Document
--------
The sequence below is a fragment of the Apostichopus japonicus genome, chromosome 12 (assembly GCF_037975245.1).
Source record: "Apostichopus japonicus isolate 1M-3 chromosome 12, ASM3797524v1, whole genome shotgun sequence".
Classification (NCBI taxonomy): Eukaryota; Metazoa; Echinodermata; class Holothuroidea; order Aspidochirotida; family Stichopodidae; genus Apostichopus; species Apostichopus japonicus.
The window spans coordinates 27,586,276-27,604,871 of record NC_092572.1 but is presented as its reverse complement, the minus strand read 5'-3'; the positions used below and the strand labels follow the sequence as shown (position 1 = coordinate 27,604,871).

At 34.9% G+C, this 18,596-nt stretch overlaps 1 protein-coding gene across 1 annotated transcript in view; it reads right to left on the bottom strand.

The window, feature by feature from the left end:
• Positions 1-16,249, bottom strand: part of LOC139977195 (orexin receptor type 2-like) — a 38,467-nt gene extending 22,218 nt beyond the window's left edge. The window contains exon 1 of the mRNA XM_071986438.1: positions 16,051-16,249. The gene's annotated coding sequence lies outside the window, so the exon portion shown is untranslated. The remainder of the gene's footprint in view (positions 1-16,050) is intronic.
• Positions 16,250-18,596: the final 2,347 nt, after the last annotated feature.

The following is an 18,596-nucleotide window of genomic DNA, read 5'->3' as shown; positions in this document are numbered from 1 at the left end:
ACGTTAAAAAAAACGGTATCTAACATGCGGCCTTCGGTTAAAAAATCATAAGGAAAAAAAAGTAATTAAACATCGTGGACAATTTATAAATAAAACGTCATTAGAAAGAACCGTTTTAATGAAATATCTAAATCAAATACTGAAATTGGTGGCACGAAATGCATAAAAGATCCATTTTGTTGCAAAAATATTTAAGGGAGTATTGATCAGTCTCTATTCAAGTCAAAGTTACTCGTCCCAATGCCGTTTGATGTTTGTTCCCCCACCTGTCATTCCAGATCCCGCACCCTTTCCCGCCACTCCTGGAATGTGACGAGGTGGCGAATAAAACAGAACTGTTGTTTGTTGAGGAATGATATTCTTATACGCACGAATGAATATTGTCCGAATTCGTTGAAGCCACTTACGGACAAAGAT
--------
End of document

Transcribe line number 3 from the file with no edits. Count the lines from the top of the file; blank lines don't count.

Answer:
Classification (NCBI taxonomy): Eukaryota; Metazoa; Echinodermata; class Holothuroidea; order Aspidochirotida; family Stichopodidae; genus Apostichopus; species Apostichopus japonicus.